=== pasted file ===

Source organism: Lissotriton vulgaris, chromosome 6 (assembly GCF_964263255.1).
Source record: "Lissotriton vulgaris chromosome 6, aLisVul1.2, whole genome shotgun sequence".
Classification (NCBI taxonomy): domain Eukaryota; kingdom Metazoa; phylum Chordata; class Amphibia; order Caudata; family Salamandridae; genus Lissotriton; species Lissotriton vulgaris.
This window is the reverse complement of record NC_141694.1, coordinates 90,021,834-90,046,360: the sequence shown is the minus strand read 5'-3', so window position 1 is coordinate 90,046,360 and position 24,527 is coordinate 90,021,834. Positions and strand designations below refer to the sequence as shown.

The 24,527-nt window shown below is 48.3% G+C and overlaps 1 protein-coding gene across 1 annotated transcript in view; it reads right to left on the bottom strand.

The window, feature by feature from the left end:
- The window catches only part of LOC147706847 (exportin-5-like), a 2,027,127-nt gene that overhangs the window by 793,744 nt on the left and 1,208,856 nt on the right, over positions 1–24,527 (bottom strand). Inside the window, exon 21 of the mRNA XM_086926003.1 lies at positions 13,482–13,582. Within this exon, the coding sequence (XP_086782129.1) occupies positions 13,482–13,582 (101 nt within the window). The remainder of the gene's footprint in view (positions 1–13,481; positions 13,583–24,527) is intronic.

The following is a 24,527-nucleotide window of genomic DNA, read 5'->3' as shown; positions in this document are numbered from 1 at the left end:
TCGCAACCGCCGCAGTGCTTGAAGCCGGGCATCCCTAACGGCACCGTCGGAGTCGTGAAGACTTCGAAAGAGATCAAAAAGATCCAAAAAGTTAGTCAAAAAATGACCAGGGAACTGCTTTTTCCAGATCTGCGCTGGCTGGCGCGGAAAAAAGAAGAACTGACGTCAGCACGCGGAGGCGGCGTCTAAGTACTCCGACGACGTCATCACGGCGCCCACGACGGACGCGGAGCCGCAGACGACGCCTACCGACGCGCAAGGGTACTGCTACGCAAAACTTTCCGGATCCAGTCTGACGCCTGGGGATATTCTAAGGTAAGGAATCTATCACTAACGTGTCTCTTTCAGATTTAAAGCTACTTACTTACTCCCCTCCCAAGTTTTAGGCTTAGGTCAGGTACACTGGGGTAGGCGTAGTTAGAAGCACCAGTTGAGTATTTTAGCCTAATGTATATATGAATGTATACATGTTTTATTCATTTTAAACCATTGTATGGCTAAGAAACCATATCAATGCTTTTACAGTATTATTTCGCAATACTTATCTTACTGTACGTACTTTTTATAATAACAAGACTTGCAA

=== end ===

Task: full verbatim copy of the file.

Source organism: Lissotriton vulgaris, chromosome 6 (assembly GCF_964263255.1).
Source record: "Lissotriton vulgaris chromosome 6, aLisVul1.2, whole genome shotgun sequence".
Classification (NCBI taxonomy): domain Eukaryota; kingdom Metazoa; phylum Chordata; class Amphibia; order Caudata; family Salamandridae; genus Lissotriton; species Lissotriton vulgaris.
This window is the reverse complement of record NC_141694.1, coordinates 90,021,834-90,046,360: the sequence shown is the minus strand read 5'-3', so window position 1 is coordinate 90,046,360 and position 24,527 is coordinate 90,021,834. Positions and strand designations below refer to the sequence as shown.

The 24,527-nt window shown below is 48.3% G+C and overlaps 1 protein-coding gene across 1 annotated transcript in view; it reads right to left on the bottom strand.

The window, feature by feature from the left end:
- The window catches only part of LOC147706847 (exportin-5-like), a 2,027,127-nt gene that overhangs the window by 793,744 nt on the left and 1,208,856 nt on the right, over positions 1–24,527 (bottom strand). Inside the window, exon 21 of the mRNA XM_086926003.1 lies at positions 13,482–13,582. Within this exon, the coding sequence (XP_086782129.1) occupies positions 13,482–13,582 (101 nt within the window). The remainder of the gene's footprint in view (positions 1–13,481; positions 13,583–24,527) is intronic.

The following is a 24,527-nucleotide window of genomic DNA, read 5'->3' as shown; positions in this document are numbered from 1 at the left end:
TCGCAACCGCCGCAGTGCTTGAAGCCGGGCATCCCTAACGGCACCGTCGGAGTCGTGAAGACTTCGAAAGAGATCAAAAAGATCCAAAAAGTTAGTCAAAAAATGACCAGGGAACTGCTTTTTCCAGATCTGCGCTGGCTGGCGCGGAAAAAAGAAGAACTGACGTCAGCACGCGGAGGCGGCGTCTAAGTACTCCGACGACGTCATCACGGCGCCCACGACGGACGCGGAGCCGCAGACGACGCCTACCGACGCGCAAGGGTACTGCTACGCAAAACTTTCCGGATCCAGTCTGACGCCTGGGGATATTCTAAGGTAAGGAATCTATCACTAACGTGTCTCTTTCAGATTTAAAGCTACTTACTTACTCCCCTCCCAAGTTTTAGGCTTAGGTCAGGTACACTGGGGTAGGCGTAGTTAGAAGCACCAGTTGAGTATTTTAGCCTAATGTATATATGAATGTATACATGTTTTATTCATTTTAAACCATTGTATGGCTAAGAAACCATATCAATGCTTTTACAGTATTATTTCGCAATACTTATCTTACTGTACGTACTTTTTATAATAACAAGACTTGCAA